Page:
Breanna Little will teach the practice of Huichol beaded medallions. The Huichol people are from central Mexico and are known for their psychedelic coloured folk art. Traditionally, they used materials such as clay, stone and vegetable dyes. Even though they now use materials brought by the Europeans, like beads and chemical dyes, they continue to use traditional motifs and designs within their work.
Breanna Little is Oji-Cree from Garden Hill, Manitoba. Little started beading and leatherwork a few years ago, and since then she has been teaching herself a variety of techniques. She has a growing interest in exploring Indigenous crafts from North and South America, with a particular interest in beading. Little brings traditional practices into her contemporary life through craft, cooking and healing techniques and shares these practices with the youth she works with. She currently is working as Drop-in Program Coordinator at the Ndinawe Youth Resource Centre.
Free, monthly Crafternoons are back, featuring instruction by North American Indigenous and New Canadian women artists. Each workshop will provide a cultural context to help you understand how and why the craft developed. Traditional material practices have had origins both spiritual and material, and many have histories that are thousands of years old.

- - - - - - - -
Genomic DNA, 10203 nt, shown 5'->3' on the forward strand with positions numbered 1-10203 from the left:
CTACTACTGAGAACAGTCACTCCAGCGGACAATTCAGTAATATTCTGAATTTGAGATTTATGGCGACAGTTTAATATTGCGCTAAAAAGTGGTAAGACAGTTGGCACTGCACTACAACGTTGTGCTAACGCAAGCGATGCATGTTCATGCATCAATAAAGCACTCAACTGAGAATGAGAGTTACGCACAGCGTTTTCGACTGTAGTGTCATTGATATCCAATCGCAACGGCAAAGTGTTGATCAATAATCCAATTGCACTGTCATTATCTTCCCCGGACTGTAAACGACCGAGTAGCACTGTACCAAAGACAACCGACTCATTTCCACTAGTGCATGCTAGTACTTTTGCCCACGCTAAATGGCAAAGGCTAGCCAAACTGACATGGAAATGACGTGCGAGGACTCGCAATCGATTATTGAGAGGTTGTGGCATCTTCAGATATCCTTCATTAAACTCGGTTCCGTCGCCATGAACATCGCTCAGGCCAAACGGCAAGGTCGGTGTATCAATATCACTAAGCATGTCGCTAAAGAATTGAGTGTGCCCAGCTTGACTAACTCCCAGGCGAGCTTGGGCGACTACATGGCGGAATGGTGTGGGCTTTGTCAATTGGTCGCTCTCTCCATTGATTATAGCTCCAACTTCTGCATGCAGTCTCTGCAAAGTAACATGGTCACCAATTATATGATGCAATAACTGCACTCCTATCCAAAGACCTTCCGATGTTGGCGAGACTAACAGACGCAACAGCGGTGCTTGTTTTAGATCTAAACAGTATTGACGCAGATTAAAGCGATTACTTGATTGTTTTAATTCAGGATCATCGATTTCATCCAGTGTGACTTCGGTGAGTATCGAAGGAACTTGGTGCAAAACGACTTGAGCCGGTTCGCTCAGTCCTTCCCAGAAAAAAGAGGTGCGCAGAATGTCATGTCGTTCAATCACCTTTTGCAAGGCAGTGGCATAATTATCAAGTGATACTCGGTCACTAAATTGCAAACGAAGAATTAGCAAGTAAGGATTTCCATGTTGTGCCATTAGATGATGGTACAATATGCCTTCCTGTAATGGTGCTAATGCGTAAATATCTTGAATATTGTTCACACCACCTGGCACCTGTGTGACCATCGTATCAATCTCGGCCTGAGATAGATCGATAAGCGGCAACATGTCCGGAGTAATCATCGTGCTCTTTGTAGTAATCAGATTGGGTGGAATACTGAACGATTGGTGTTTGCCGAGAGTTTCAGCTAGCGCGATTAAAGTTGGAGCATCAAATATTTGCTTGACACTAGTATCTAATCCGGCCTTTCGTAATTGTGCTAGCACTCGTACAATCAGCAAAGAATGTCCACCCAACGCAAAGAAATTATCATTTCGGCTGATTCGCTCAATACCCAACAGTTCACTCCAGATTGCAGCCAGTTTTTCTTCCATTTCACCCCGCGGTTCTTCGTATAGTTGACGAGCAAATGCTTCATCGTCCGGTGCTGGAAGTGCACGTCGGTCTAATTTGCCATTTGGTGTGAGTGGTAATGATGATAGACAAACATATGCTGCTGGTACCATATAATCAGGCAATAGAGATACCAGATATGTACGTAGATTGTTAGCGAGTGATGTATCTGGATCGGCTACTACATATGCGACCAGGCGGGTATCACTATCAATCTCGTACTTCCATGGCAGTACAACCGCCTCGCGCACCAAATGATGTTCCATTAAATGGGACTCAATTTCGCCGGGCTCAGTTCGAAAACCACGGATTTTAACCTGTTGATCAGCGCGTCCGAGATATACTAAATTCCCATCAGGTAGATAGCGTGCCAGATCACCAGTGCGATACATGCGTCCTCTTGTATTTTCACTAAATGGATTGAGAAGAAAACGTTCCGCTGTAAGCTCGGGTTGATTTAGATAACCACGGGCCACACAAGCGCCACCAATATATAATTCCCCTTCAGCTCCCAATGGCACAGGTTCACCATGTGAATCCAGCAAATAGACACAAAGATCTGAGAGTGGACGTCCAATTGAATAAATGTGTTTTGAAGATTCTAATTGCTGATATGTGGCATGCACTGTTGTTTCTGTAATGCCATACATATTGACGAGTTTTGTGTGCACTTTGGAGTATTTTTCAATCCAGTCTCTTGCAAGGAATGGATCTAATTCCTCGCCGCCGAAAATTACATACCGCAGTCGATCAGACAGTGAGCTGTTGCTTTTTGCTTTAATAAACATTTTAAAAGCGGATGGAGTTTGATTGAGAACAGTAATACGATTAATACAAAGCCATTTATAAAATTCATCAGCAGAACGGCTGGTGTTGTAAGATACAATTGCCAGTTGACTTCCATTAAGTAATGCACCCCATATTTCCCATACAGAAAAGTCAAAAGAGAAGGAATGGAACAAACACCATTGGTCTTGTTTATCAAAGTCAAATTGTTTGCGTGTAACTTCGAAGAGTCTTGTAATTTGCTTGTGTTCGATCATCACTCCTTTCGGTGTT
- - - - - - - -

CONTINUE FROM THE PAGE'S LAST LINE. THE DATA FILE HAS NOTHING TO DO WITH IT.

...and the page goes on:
Crafternoons are held on the second Saturday of each month and everyone, of all ages and skill levels, are welcome. Plus, materials, childminding and snacks are provided free of charge! Because these techniques take time, we ask that you plan on attending for the duration (1-4 pm).
MAWA thanks the partners and funders who have made this program possible: Neechi Commons, Manitoba Community Services Council, Assiniboine Credit Union, Thomas Sill Foundation and The Winnipeg Foundation.